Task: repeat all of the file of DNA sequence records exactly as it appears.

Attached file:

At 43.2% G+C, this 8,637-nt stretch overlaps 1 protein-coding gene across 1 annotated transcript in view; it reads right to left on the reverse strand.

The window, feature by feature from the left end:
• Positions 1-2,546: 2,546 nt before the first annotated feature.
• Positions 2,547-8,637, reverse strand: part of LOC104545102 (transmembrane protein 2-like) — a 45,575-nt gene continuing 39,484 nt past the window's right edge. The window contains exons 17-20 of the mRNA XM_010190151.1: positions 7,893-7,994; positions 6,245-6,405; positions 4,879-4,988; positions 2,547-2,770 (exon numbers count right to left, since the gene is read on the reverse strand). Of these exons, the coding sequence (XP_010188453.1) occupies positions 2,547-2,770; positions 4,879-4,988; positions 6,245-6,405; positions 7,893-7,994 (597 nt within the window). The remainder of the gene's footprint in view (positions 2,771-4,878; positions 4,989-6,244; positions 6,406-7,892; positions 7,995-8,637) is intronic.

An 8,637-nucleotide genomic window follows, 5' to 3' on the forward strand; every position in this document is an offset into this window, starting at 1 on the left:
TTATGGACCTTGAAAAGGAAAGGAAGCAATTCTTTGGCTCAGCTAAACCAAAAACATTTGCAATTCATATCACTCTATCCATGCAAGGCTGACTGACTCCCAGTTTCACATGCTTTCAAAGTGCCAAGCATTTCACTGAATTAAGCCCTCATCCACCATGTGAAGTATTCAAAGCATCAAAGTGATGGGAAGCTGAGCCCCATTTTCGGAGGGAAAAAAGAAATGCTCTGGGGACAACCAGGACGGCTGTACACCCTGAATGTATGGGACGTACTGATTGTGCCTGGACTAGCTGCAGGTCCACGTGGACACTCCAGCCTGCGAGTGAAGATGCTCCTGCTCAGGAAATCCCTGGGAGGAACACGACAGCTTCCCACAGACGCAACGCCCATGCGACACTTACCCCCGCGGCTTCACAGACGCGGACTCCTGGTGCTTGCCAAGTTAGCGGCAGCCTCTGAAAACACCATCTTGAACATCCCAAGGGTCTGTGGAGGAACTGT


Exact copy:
At 43.2% G+C, this 8,637-nt stretch overlaps 1 protein-coding gene across 1 annotated transcript in view; it reads right to left on the reverse strand.

The window, feature by feature from the left end:
• Positions 1-2,546: 2,546 nt before the first annotated feature.
• Positions 2,547-8,637, reverse strand: part of LOC104545102 (transmembrane protein 2-like) — a 45,575-nt gene continuing 39,484 nt past the window's right edge. The window contains exons 17-20 of the mRNA XM_010190151.1: positions 7,893-7,994; positions 6,245-6,405; positions 4,879-4,988; positions 2,547-2,770 (exon numbers count right to left, since the gene is read on the reverse strand). Of these exons, the coding sequence (XP_010188453.1) occupies positions 2,547-2,770; positions 4,879-4,988; positions 6,245-6,405; positions 7,893-7,994 (597 nt within the window). The remainder of the gene's footprint in view (positions 2,771-4,878; positions 4,989-6,244; positions 6,406-7,892; positions 7,995-8,637) is intronic.

An 8,637-nucleotide genomic window follows, 5' to 3' on the forward strand; every position in this document is an offset into this window, starting at 1 on the left:
TTATGGACCTTGAAAAGGAAAGGAAGCAATTCTTTGGCTCAGCTAAACCAAAAACATTTGCAATTCATATCACTCTATCCATGCAAGGCTGACTGACTCCCAGTTTCACATGCTTTCAAAGTGCCAAGCATTTCACTGAATTAAGCCCTCATCCACCATGTGAAGTATTCAAAGCATCAAAGTGATGGGAAGCTGAGCCCCATTTTCGGAGGGAAAAAAGAAATGCTCTGGGGACAACCAGGACGGCTGTACACCCTGAATGTATGGGACGTACTGATTGTGCCTGGACTAGCTGCAGGTCCACGTGGACACTCCAGCCTGCGAGTGAAGATGCTCCTGCTCAGGAAATCCCTGGGAGGAACACGACAGCTTCCCACAGACGCAACGCCCATGCGACACTTACCCCCGCGGCTTCACAGACGCGGACTCCTGGTGCTTGCCAAGTTAGCGGCAGCCTCTGAAAACACCATCTTGAACATCCCAAGGGTCTGTGGAGGAACTGT